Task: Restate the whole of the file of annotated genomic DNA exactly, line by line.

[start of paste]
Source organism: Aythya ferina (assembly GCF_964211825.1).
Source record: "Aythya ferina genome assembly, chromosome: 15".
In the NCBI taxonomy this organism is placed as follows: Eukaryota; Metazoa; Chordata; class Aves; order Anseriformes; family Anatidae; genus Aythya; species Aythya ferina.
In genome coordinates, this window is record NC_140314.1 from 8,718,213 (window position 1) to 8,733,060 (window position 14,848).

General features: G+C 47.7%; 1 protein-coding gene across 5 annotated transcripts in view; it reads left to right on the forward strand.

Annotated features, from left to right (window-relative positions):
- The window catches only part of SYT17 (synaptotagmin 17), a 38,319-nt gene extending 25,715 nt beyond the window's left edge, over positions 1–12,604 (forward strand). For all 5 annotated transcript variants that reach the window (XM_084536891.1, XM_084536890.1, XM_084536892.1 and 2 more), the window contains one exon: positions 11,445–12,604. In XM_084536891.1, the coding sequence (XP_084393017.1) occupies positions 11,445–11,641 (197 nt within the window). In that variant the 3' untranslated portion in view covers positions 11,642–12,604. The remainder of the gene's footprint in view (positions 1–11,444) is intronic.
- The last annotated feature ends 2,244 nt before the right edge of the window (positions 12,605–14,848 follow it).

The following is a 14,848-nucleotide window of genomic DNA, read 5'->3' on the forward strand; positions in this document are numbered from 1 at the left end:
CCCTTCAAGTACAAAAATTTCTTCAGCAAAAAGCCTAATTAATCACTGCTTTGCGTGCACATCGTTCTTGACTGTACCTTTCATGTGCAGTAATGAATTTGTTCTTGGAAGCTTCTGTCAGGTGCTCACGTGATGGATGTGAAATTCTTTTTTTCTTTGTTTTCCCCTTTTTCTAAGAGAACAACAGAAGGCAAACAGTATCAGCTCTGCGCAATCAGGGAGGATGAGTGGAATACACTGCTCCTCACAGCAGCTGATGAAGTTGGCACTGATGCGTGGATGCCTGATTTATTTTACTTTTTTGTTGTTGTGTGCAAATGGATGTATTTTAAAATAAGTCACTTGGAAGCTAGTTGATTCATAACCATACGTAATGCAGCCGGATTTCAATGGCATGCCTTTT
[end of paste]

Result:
Source organism: Aythya ferina (assembly GCF_964211825.1).
Source record: "Aythya ferina genome assembly, chromosome: 15".
In the NCBI taxonomy this organism is placed as follows: Eukaryota; Metazoa; Chordata; class Aves; order Anseriformes; family Anatidae; genus Aythya; species Aythya ferina.
In genome coordinates, this window is record NC_140314.1 from 8,718,213 (window position 1) to 8,733,060 (window position 14,848).

General features: G+C 47.7%; 1 protein-coding gene across 5 annotated transcripts in view; it reads left to right on the forward strand.

Annotated features, from left to right (window-relative positions):
- The window catches only part of SYT17 (synaptotagmin 17), a 38,319-nt gene extending 25,715 nt beyond the window's left edge, over positions 1–12,604 (forward strand). For all 5 annotated transcript variants that reach the window (XM_084536891.1, XM_084536890.1, XM_084536892.1 and 2 more), the window contains one exon: positions 11,445–12,604. In XM_084536891.1, the coding sequence (XP_084393017.1) occupies positions 11,445–11,641 (197 nt within the window). In that variant the 3' untranslated portion in view covers positions 11,642–12,604. The remainder of the gene's footprint in view (positions 1–11,444) is intronic.
- The last annotated feature ends 2,244 nt before the right edge of the window (positions 12,605–14,848 follow it).

The following is a 14,848-nucleotide window of genomic DNA, read 5'->3' on the forward strand; positions in this document are numbered from 1 at the left end:
CCCTTCAAGTACAAAAATTTCTTCAGCAAAAAGCCTAATTAATCACTGCTTTGCGTGCACATCGTTCTTGACTGTACCTTTCATGTGCAGTAATGAATTTGTTCTTGGAAGCTTCTGTCAGGTGCTCACGTGATGGATGTGAAATTCTTTTTTTCTTTGTTTTCCCCTTTTTCTAAGAGAACAACAGAAGGCAAACAGTATCAGCTCTGCGCAATCAGGGAGGATGAGTGGAATACACTGCTCCTCACAGCAGCTGATGAAGTTGGCACTGATGCGTGGATGCCTGATTTATTTTACTTTTTTGTTGTTGTGTGCAAATGGATGTATTTTAAAATAAGTCACTTGGAAGCTAGTTGATTCATAACCATACGTAATGCAGCCGGATTTCAATGGCATGCCTTTT